The wave of violence in Port Said, Suez, and Cairo is a symptom of an unresolved political crisis provoked by President Mohamed Morsi.
Egypt President Mohamed Morsi might be the most enigmatic man in the Middle East.
As Egyptians vote today in a referendum on a controversial draft constitution, the debate is dominated by President Mohamed Morsi’s actions, not the document.
Egypt’s opposition have said they will no longer boycott the referendum Morsi has called over the new constitution.
Anger over a draft constitution popular with Islamists has galvanized Egypt’s opposition. But secular opponents of President Morsi still haven’t decided what to do about Saturday’s referendum.
Egyptian President Mohamed Morsi annulled the decree that expanded his power, but the controversial Dec. 15 constitutional referendum will happen.
Egypt’s angry political divide is evident well outside of Cairo, with protests erupting against President Mohamed Morsi in Alexandria, along the Suez Canal, and in the Nile Delta.
In Cairo, those protesting against President Mohamed Morsi and the Muslim Brotherhood were faced down by his loyalists. A view from the ground.
President Mohamed Morsi says he wants to put Egypt’s new draft constitution to a referendum on Dec. 15, but the plan could be upended by the nation’s judiciary.
Egypt’s Supreme Constitutional Court said Sunday that it would adjourn its work indefinitely after protesters blocked them from entering their building.
Angry protests, with attacks on Muslim Brotherhood offices in some Egyptian cities, didn’t convince President Mohamed Morsi to backtrack on the sweeping powers he awarded himself over the weekend.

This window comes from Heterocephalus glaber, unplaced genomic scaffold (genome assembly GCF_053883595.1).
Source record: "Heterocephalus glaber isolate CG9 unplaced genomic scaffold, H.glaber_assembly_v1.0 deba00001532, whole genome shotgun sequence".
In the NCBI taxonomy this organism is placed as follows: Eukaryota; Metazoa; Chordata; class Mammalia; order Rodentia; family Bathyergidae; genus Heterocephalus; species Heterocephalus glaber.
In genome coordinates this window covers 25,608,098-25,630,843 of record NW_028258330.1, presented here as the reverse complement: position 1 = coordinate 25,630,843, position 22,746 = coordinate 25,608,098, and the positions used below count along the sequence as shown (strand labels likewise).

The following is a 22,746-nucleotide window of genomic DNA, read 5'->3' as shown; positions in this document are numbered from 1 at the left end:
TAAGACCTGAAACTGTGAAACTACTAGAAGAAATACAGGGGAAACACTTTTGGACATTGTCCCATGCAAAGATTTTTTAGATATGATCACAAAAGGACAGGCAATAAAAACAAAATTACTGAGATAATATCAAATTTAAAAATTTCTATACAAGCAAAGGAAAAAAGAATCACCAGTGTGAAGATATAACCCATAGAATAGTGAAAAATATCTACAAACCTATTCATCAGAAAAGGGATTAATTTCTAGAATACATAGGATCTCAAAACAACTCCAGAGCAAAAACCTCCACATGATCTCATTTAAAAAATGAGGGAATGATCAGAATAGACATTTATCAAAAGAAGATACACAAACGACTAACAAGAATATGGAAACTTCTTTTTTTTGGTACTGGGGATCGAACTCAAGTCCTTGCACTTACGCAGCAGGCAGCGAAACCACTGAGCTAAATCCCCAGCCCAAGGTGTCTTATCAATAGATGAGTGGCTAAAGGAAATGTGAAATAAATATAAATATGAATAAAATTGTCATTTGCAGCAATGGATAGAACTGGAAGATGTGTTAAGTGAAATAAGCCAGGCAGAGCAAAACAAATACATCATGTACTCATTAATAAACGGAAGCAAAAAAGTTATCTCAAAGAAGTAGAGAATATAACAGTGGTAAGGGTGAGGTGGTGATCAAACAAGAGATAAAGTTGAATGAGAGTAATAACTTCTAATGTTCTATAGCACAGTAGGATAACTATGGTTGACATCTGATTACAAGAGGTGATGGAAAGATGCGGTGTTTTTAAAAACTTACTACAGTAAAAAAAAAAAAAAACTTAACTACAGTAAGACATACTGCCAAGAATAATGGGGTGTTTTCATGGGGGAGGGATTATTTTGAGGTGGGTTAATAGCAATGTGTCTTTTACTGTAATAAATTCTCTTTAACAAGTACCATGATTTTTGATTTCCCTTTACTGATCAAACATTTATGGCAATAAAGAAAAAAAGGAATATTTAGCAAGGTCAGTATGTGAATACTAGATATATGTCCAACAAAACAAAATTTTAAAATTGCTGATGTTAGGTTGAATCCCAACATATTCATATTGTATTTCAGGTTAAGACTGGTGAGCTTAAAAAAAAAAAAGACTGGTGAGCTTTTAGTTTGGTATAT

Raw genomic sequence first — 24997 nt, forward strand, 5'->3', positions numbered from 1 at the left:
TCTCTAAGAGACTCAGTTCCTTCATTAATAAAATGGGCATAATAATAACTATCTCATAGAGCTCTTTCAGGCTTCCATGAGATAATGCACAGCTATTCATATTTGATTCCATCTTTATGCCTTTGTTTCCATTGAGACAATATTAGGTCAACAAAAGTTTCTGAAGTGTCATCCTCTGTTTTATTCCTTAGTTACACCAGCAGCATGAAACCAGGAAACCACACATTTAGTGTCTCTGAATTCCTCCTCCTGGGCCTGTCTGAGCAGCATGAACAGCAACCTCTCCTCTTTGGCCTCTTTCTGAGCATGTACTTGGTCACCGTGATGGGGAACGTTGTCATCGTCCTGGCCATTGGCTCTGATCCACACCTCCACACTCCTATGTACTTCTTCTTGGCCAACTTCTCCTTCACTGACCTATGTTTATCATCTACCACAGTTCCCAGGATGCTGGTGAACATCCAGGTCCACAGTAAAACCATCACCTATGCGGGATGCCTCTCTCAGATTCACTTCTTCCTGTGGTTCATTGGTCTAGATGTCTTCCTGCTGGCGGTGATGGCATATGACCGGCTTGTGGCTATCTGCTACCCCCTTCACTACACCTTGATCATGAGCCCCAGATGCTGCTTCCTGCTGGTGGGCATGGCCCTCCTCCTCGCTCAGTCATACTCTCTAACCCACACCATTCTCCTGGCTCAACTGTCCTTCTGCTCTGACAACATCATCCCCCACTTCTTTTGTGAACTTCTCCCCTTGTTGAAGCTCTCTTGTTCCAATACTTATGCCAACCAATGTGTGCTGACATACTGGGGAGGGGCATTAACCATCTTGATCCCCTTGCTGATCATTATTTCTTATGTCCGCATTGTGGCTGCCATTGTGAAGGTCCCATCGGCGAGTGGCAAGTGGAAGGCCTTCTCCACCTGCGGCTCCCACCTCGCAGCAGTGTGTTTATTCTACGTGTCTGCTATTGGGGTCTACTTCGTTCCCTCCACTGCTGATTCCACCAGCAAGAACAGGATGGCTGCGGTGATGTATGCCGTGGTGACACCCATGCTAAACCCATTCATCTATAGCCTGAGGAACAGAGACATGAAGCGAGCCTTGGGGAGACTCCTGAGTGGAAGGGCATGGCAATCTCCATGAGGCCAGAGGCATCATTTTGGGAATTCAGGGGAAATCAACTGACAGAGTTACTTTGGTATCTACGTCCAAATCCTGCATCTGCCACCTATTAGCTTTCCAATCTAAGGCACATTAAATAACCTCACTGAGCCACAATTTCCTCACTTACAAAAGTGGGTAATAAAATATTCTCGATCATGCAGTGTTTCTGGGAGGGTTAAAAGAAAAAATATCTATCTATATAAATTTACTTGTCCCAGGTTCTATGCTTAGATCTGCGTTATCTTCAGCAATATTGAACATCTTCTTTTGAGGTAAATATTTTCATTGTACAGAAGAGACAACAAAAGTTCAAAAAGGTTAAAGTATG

Morsi’s grab for more power has prompted days of protest by judges and youth, but the president appears confident that he has the numbers on his side.
Since taking office in June, Egypt’s Islamist President Morsi has upheld Egypt’s peace treaty with Israel and strictly controlled border crossings. Could the Gaza conflict change his calculus?
Egyptian President Mohamed Morsi is expected to use his speech at the United Nations General Assembly to further restore Egypt’s status as a global player and to distance himself from the pro-US policies of Hosni Mubarak.
Syria’s conflict, already beset by meddling from foreign powers like Iran, Qatar, Saudi Arabia and others, appears to have garnered yet another external player.
Morsi’s appearance at the NAM summit in Tehran marks the first symbolic shift in Egypt’s foreign policy since Mubarak’s ousting.
That Egyptian President Morsi chose an obscure former government minister for the post, which he promised to fill with an independent, likely indicates he had a hard time finding a willing taker.
Secretary of State Hillary Clinton met with the head of Egypt’s military and with the country’s new president, both of whom are locked in a power struggle.